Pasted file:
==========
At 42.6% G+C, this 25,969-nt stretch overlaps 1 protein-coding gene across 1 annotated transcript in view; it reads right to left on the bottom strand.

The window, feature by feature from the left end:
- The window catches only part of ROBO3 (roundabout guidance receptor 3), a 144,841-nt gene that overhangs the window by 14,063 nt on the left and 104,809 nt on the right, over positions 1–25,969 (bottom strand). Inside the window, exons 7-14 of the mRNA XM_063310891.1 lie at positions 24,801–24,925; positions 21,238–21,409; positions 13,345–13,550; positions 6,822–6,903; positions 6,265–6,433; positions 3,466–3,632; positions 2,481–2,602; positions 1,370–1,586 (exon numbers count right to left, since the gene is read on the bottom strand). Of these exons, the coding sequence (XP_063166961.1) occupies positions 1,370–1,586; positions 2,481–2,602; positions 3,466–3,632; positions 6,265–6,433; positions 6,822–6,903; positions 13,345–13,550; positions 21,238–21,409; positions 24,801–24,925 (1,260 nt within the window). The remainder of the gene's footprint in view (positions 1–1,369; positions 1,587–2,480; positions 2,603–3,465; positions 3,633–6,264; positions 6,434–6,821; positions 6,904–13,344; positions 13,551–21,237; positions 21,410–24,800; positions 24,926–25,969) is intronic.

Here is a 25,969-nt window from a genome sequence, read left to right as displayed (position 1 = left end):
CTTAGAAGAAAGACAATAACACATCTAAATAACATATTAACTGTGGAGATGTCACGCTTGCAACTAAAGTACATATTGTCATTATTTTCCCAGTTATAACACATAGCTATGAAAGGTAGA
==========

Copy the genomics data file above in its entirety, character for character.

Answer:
At 42.6% G+C, this 25,969-nt stretch overlaps 1 protein-coding gene across 1 annotated transcript in view; it reads right to left on the bottom strand.

The window, feature by feature from the left end:
- The window catches only part of ROBO3 (roundabout guidance receptor 3), a 144,841-nt gene that overhangs the window by 14,063 nt on the left and 104,809 nt on the right, over positions 1–25,969 (bottom strand). Inside the window, exons 7-14 of the mRNA XM_063310891.1 lie at positions 24,801–24,925; positions 21,238–21,409; positions 13,345–13,550; positions 6,822–6,903; positions 6,265–6,433; positions 3,466–3,632; positions 2,481–2,602; positions 1,370–1,586 (exon numbers count right to left, since the gene is read on the bottom strand). Of these exons, the coding sequence (XP_063166961.1) occupies positions 1,370–1,586; positions 2,481–2,602; positions 3,466–3,632; positions 6,265–6,433; positions 6,822–6,903; positions 13,345–13,550; positions 21,238–21,409; positions 24,801–24,925 (1,260 nt within the window). The remainder of the gene's footprint in view (positions 1–1,369; positions 1,587–2,480; positions 2,603–3,465; positions 3,633–6,264; positions 6,434–6,821; positions 6,904–13,344; positions 13,551–21,237; positions 21,410–24,800; positions 24,926–25,969) is intronic.

Here is a 25,969-nt window from a genome sequence, read left to right as displayed (position 1 = left end):
CTTAGAAGAAAGACAATAACACATCTAAATAACATATTAACTGTGGAGATGTCACGCTTGCAACTAAAGTACATATTGTCATTATTTTCCCAGTTATAACACATAGCTATGAAAGGTAGA